Cheesecakes in a jar: The neat way to eat a handful of cheesecake

Cheesecake and fresh summer fruit is an amazing combination. The rich creamy custard is a perfect foil for the sweet, tangy, juicy fruits. But cheesecake has a bit of a reputation…

People, myself included, tend to think of cheesecake as a formal dessert. One that requires you to be dressed up and on your best behavior. I wonder why that is?

Does it have to do with the expense involved? Did it just become habit only to make cheesecake for special occasions? Even the casual cousin version of cheesecake in muffin cups tends only to be served at summer parties, not for a weeknight dinner dessert. How about a slice of cheesecake at the beach? UNheard of!

Well, thanks to our Pinterest pages, and our friends out there who love to share recipes, I came across the idea of baking cheesecake batter in heat-proof canning jars, individual servings that could be lidded up and taken anywhere. I was sold even before I started shopping for groceries.

I’m sure this method will be an old favorite for some of you, but I’m hoping that others like me will be thrilled with the new discovery.

I’m sure, too, that the photo above is just making you hanker for a good bite of cheesecake, so let’s not delay any further – let’s make Cheesecake in a Jar.

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There’s a huge difference in temperature, not to mention texture, between cream cheese straight from the fridge and cream cheese that’s been at room temperature for an hour.

If there’s one thing you can do to ensure a smooth batter for your cheesecake, it’s taking the time to let the cream cheese warm up.

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Prepare your favorite cheesecake batter according to the recipe directions. I used our Brooklyn-style cheesecake filling for its richness and perfect texture. Don’t worry about tracking it down, I’ve reprinted it in the recipe.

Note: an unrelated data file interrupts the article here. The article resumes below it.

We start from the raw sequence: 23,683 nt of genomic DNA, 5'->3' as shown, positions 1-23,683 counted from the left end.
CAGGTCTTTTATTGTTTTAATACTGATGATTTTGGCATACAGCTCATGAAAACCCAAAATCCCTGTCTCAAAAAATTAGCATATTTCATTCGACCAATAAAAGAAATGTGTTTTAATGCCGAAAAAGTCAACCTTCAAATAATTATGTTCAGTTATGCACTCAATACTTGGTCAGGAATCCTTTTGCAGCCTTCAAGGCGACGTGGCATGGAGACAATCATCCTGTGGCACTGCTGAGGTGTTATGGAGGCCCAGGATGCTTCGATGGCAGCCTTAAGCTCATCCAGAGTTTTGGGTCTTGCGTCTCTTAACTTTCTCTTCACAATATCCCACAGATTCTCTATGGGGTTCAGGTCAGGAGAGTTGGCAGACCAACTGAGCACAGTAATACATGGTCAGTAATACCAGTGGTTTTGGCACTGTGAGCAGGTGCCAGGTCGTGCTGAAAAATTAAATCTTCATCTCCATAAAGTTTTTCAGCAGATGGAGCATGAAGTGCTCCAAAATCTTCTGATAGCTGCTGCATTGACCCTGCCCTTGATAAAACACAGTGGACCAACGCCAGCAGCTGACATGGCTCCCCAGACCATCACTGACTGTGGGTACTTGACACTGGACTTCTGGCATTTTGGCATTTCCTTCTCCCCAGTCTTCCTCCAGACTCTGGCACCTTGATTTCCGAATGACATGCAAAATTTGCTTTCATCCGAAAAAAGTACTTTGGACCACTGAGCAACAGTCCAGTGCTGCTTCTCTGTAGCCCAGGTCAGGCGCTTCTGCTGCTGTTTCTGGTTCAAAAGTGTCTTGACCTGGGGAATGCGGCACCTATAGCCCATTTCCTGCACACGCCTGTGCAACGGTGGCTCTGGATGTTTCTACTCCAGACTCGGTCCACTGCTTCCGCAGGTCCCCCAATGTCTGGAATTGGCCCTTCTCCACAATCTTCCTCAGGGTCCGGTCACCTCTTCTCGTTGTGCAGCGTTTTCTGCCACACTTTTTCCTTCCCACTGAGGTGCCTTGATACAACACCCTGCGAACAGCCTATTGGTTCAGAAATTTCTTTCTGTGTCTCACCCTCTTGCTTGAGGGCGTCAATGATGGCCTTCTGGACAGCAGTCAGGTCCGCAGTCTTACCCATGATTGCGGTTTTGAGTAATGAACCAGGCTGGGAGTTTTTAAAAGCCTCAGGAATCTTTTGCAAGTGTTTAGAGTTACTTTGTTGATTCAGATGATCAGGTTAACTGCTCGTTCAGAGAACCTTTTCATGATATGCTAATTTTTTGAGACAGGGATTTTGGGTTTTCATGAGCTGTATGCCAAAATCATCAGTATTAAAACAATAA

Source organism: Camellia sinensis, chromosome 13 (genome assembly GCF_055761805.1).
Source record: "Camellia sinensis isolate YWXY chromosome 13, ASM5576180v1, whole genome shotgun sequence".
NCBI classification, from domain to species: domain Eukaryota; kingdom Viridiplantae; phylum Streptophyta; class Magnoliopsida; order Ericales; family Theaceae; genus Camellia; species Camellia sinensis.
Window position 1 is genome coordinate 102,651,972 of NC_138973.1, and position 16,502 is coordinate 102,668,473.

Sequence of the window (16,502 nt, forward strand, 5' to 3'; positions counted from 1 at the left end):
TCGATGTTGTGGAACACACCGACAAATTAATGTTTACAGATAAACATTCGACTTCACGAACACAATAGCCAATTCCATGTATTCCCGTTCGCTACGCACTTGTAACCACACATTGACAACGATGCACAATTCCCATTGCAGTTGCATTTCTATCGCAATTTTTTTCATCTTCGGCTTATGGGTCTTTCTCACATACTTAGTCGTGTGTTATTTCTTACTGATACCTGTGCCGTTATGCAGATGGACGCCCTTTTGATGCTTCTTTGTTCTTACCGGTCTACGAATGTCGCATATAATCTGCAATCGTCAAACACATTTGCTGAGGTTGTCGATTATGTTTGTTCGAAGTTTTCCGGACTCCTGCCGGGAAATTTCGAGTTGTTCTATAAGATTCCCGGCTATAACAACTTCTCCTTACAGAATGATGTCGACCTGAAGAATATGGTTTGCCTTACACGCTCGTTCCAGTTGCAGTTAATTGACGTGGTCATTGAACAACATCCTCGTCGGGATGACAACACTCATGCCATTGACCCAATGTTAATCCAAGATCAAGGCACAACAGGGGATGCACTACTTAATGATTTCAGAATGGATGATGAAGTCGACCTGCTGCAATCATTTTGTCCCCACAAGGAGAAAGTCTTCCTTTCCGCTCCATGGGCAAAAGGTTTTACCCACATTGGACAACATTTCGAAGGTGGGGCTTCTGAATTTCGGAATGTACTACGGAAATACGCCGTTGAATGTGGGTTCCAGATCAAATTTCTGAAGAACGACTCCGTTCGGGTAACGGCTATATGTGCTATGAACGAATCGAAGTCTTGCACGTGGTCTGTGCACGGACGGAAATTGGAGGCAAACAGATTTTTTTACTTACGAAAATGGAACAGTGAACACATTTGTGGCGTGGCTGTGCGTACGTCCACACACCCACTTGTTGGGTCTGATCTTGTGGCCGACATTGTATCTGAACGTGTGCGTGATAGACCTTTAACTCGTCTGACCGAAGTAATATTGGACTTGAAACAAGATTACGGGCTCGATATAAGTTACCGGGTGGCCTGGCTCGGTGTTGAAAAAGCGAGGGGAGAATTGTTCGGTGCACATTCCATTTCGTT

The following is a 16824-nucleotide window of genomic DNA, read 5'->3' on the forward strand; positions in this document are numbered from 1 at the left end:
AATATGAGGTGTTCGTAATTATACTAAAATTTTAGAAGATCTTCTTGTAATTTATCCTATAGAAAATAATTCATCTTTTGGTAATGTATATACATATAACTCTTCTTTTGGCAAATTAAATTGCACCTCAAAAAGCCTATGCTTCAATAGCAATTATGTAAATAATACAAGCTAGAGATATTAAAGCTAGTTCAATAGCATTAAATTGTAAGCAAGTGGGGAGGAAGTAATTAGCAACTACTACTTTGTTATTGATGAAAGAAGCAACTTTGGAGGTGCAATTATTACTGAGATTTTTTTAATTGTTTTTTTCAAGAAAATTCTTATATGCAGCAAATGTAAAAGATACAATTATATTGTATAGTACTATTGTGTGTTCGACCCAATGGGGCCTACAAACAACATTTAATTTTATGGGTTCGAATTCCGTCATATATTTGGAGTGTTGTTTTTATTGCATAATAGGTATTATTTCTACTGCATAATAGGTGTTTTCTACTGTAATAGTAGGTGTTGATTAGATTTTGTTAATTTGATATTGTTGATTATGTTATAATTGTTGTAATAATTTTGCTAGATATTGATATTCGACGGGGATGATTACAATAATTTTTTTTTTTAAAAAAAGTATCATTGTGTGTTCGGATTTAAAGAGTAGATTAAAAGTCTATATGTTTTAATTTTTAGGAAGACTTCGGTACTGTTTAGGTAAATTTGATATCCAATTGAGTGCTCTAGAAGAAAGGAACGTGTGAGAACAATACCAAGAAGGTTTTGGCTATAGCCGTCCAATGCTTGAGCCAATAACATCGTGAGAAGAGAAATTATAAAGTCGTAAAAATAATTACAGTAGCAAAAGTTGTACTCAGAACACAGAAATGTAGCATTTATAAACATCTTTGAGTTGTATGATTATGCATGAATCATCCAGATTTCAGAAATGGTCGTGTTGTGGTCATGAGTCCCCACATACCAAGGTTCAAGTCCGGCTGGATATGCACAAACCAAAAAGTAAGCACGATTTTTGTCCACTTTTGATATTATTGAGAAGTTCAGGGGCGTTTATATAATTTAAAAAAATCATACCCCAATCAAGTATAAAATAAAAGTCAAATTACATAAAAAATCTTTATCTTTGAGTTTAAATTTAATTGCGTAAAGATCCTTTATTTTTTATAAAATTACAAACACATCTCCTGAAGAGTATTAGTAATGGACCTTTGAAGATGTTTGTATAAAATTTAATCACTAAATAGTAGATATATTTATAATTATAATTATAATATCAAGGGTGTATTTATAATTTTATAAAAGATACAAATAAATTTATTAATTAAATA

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In a small bowl, mix 1 cup graham cracker crumbs with 1 tablespoon sugar. Place 2 tablespoons sweetened crumbs in each of seven 1/2-pint Mason jars. Press down lightly.

One of the beautiful things about this method is that you never have to turn on the oven. Even the crust bakes in the slow cooker.  If you like a richer crust you can add melted butter to the crumb mixture, but I happen to like the crumbs a little looser and crisp.

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Place the jars in a  7- to 8-quart slow cooker. Can you see the messy jar I filled up in the back? Do try to be a little neater than I was.

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Fill each jar 3/4 full with your cheesecake filling. I found pouring the filling from a pitcher with a spout to be a great help.

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Cheesecakes bake best in a warm water bath, called a bain marie. With the temperature control of the slow cooker, the water stays at a constant temperature and the moist air keeps the cakes from forming a crust on top.

To fill the cooker with water, loosely place a lid on each jar to prevent water from splashing in. Pour warm water in until the level reaches at least halfway up the sides of the jars.

Remove the lids from the jars, cover the slow cooker, and set the cooker to high for 1 to 2 hours.

I know this seems like a very wide range of time for cooking, but slow cookers vary, cheesecake batters vary, so it’s better to have a big window.

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To test the cakes for doneness, insert a knife about 1/2″ in from the outer edge. The blade should come out moist, but clean. The centers of the cakes should no longer be wiggly or jiggly.

Turn off the slow cooker and allow the cheesecakes to cool down for about 20 minutes before transferring them to a rack.

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Allow the cheesecakes to rest at room temperature for an hour before sealing with lids and rings. Chill the jars in the fridge for several hours (or up to overnight) before serving. Store tightly covered in the fridge for up to a week.

I’ve never been a big fan of freezing cheesecakes, but I’m pretty sure these would survive well in the freezer for at least a month.

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Pass the berries, cherries, hot fudge sauce, and whipped cream for a topping party. Each person can create his or her own favorite combination, then dig in with a long-handled spoon. Forget iced tea, this is the true reason to break out Aunt Elaine’s set of silver spoons.